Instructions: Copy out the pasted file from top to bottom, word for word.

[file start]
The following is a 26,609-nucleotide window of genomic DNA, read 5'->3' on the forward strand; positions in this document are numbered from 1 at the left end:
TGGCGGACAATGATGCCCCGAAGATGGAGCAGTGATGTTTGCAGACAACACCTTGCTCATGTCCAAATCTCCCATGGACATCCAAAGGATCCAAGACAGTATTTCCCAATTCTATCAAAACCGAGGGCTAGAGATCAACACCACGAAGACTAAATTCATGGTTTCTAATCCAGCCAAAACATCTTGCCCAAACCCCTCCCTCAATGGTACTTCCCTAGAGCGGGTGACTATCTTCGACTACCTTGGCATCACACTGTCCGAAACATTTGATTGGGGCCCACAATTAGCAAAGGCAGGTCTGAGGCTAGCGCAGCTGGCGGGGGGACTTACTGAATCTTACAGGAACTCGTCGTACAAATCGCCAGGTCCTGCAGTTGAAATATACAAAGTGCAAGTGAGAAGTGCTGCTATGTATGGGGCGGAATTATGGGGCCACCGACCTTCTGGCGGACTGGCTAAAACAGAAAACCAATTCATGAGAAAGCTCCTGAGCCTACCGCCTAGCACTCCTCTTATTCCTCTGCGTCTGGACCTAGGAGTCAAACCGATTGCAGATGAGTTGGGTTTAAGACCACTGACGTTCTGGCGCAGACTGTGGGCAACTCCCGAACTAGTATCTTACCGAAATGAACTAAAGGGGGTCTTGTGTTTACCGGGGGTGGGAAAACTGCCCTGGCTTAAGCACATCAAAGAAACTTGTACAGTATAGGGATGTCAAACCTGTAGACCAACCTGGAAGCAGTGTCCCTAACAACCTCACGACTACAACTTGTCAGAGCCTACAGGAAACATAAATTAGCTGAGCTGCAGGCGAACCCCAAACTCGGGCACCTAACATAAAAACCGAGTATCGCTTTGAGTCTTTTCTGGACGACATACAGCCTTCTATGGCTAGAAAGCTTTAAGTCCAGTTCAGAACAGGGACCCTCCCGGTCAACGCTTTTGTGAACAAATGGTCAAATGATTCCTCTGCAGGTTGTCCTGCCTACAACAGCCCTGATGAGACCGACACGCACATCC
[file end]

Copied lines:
The following is a 26,609-nucleotide window of genomic DNA, read 5'->3' on the forward strand; positions in this document are numbered from 1 at the left end:
TGGCGGACAATGATGCCCCGAAGATGGAGCAGTGATGTTTGCAGACAACACCTTGCTCATGTCCAAATCTCCCATGGACATCCAAAGGATCCAAGACAGTATTTCCCAATTCTATCAAAACCGAGGGCTAGAGATCAACACCACGAAGACTAAATTCATGGTTTCTAATCCAGCCAAAACATCTTGCCCAAACCCCTCCCTCAATGGTACTTCCCTAGAGCGGGTGACTATCTTCGACTACCTTGGCATCACACTGTCCGAAACATTTGATTGGGGCCCACAATTAGCAAAGGCAGGTCTGAGGCTAGCGCAGCTGGCGGGGGGACTTACTGAATCTTACAGGAACTCGTCGTACAAATCGCCAGGTCCTGCAGTTGAAATATACAAAGTGCAAGTGAGAAGTGCTGCTATGTATGGGGCGGAATTATGGGGCCACCGACCTTCTGGCGGACTGGCTAAAACAGAAAACCAATTCATGAGAAAGCTCCTGAGCCTACCGCCTAGCACTCCTCTTATTCCTCTGCGTCTGGACCTAGGAGTCAAACCGATTGCAGATGAGTTGGGTTTAAGACCACTGACGTTCTGGCGCAGACTGTGGGCAACTCCCGAACTAGTATCTTACCGAAATGAACTAAAGGGGGTCTTGTGTTTACCGGGGGTGGGAAAACTGCCCTGGCTTAAGCACATCAAAGAAACTTGTACAGTATAGGGATGTCAAACCTGTAGACCAACCTGGAAGCAGTGTCCCTAACAACCTCACGACTACAACTTGTCAGAGCCTACAGGAAACATAAATTAGCTGAGCTGCAGGCGAACCCCAAACTCGGGCACCTAACATAAAAACCGAGTATCGCTTTGAGTCTTTTCTGGACGACATACAGCCTTCTATGGCTAGAAAGCTTTAAGTCCAGTTCAGAACAGGGACCCTCCCGGTCAACGCTTTTGTGAACAAATGGTCAAATGATTCCTCTGCAGGTTGTCCTGCCTACAACAGCCCTGATGAGACCGACACGCACATCC